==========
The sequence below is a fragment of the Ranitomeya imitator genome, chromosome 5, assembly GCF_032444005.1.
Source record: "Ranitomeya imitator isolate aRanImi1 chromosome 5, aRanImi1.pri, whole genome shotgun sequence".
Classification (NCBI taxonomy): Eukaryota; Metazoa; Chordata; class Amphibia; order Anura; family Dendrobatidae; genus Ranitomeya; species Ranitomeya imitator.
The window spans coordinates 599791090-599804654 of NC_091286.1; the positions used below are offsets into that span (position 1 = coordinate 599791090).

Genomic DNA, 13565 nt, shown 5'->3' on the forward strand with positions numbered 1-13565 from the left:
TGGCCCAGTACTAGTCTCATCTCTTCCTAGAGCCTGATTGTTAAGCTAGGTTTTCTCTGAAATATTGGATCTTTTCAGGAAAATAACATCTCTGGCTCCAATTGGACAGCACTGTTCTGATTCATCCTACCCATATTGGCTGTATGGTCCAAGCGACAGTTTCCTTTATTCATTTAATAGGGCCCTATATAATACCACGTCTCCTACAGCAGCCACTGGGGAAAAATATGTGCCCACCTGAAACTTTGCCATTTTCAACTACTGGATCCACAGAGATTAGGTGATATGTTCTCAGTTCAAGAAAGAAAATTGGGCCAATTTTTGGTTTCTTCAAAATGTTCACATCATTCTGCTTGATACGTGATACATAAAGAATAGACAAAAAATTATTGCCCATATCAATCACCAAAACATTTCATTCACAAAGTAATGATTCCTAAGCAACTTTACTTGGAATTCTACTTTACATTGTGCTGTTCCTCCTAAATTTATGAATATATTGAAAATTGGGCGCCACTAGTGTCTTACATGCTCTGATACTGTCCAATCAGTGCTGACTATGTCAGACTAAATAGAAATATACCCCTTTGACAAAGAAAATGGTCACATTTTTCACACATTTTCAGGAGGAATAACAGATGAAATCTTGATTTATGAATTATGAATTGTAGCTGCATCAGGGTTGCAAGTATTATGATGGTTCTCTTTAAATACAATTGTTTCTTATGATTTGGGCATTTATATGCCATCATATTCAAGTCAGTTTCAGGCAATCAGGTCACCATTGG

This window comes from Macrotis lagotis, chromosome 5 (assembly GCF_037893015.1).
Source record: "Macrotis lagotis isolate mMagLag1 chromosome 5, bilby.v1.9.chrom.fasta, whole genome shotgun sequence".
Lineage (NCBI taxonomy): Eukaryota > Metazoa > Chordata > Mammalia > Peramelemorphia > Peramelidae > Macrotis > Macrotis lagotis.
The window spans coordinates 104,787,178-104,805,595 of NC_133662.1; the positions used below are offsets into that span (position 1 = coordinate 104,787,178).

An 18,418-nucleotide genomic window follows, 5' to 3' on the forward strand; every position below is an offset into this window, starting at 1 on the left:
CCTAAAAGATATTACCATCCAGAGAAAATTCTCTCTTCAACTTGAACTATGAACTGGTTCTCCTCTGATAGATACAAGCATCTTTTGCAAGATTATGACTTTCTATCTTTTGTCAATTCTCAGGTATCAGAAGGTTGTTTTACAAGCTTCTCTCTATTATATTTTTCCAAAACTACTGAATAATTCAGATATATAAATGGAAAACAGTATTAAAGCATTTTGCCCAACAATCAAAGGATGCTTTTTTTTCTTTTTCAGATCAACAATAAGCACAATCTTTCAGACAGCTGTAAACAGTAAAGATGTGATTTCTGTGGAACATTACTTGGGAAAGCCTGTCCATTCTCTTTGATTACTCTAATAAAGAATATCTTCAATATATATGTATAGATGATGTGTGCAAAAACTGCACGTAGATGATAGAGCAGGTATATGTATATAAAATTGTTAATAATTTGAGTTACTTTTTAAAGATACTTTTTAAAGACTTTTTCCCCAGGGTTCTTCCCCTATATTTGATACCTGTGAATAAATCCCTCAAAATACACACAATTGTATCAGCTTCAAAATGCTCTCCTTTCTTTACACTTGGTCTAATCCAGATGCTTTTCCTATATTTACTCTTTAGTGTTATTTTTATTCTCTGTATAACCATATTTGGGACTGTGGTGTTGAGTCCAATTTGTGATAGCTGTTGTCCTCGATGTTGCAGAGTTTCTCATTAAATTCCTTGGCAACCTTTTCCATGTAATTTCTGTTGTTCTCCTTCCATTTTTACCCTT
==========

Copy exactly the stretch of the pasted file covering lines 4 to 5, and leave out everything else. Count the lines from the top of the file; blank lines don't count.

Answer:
The window spans coordinates 599791090-599804654 of NC_091286.1; the positions used below are offsets into that span (position 1 = coordinate 599791090).

Genomic DNA, 13565 nt, shown 5'->3' on the forward strand with positions numbered 1-13565 from the left: